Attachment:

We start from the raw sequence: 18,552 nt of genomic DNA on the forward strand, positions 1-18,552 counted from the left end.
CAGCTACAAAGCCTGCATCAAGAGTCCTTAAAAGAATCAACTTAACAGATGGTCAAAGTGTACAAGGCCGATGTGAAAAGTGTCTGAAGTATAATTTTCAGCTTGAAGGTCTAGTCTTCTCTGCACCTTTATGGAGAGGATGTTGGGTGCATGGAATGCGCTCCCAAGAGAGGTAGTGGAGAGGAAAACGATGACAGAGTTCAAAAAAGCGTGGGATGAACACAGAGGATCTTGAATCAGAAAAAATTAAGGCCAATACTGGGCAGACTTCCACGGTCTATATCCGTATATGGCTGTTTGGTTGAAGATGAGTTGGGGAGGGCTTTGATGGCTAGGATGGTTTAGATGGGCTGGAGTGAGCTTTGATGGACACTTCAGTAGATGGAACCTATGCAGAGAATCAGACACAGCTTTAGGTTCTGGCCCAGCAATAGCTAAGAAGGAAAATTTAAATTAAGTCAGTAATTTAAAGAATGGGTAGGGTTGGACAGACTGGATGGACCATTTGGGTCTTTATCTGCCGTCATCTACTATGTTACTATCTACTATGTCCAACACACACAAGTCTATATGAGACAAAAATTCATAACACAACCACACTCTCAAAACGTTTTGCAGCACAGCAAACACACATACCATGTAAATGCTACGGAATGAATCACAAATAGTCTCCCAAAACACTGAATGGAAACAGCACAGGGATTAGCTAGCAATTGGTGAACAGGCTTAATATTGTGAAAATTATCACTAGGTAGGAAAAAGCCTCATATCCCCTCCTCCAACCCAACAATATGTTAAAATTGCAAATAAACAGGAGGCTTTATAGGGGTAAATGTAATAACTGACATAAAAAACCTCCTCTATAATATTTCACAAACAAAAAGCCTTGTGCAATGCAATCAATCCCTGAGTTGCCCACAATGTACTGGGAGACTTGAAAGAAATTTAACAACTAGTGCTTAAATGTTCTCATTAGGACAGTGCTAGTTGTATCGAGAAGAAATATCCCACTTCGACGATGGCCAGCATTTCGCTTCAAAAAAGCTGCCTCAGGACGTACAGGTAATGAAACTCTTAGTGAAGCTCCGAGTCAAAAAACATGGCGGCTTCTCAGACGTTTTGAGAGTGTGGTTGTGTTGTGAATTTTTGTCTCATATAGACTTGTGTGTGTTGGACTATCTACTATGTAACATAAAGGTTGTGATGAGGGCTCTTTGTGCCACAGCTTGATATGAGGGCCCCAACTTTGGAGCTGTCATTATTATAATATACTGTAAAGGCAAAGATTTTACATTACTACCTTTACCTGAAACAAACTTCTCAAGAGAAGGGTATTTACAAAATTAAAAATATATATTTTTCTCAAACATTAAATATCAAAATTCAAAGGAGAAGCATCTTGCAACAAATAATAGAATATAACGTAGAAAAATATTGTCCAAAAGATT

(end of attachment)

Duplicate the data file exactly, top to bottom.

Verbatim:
We start from the raw sequence: 18,552 nt of genomic DNA on the forward strand, positions 1-18,552 counted from the left end.
CAGCTACAAAGCCTGCATCAAGAGTCCTTAAAAGAATCAACTTAACAGATGGTCAAAGTGTACAAGGCCGATGTGAAAAGTGTCTGAAGTATAATTTTCAGCTTGAAGGTCTAGTCTTCTCTGCACCTTTATGGAGAGGATGTTGGGTGCATGGAATGCGCTCCCAAGAGAGGTAGTGGAGAGGAAAACGATGACAGAGTTCAAAAAAGCGTGGGATGAACACAGAGGATCTTGAATCAGAAAAAATTAAGGCCAATACTGGGCAGACTTCCACGGTCTATATCCGTATATGGCTGTTTGGTTGAAGATGAGTTGGGGAGGGCTTTGATGGCTAGGATGGTTTAGATGGGCTGGAGTGAGCTTTGATGGACACTTCAGTAGATGGAACCTATGCAGAGAATCAGACACAGCTTTAGGTTCTGGCCCAGCAATAGCTAAGAAGGAAAATTTAAATTAAGTCAGTAATTTAAAGAATGGGTAGGGTTGGACAGACTGGATGGACCATTTGGGTCTTTATCTGCCGTCATCTACTATGTTACTATCTACTATGTCCAACACACACAAGTCTATATGAGACAAAAATTCATAACACAACCACACTCTCAAAACGTTTTGCAGCACAGCAAACACACATACCATGTAAATGCTACGGAATGAATCACAAATAGTCTCCCAAAACACTGAATGGAAACAGCACAGGGATTAGCTAGCAATTGGTGAACAGGCTTAATATTGTGAAAATTATCACTAGGTAGGAAAAAGCCTCATATCCCCTCCTCCAACCCAACAATATGTTAAAATTGCAAATAAACAGGAGGCTTTATAGGGGTAAATGTAATAACTGACATAAAAAACCTCCTCTATAATATTTCACAAACAAAAAGCCTTGTGCAATGCAATCAATCCCTGAGTTGCCCACAATGTACTGGGAGACTTGAAAGAAATTTAACAACTAGTGCTTAAATGTTCTCATTAGGACAGTGCTAGTTGTATCGAGAAGAAATATCCCACTTCGACGATGGCCAGCATTTCGCTTCAAAAAAGCTGCCTCAGGACGTACAGGTAATGAAACTCTTAGTGAAGCTCCGAGTCAAAAAACATGGCGGCTTCTCAGACGTTTTGAGAGTGTGGTTGTGTTGTGAATTTTTGTCTCATATAGACTTGTGTGTGTTGGACTATCTACTATGTAACATAAAGGTTGTGATGAGGGCTCTTTGTGCCACAGCTTGATATGAGGGCCCCAACTTTGGAGCTGTCATTATTATAATATACTGTAAAGGCAAAGATTTTACATTACTACCTTTACCTGAAACAAACTTCTCAAGAGAAGGGTATTTACAAAATTAAAAATATATATTTTTCTCAAACATTAAATATCAAAATTCAAAGGAGAAGCATCTTGCAACAAATAATAGAATATAACGTAGAAAAATATTGTCCAAAAGATT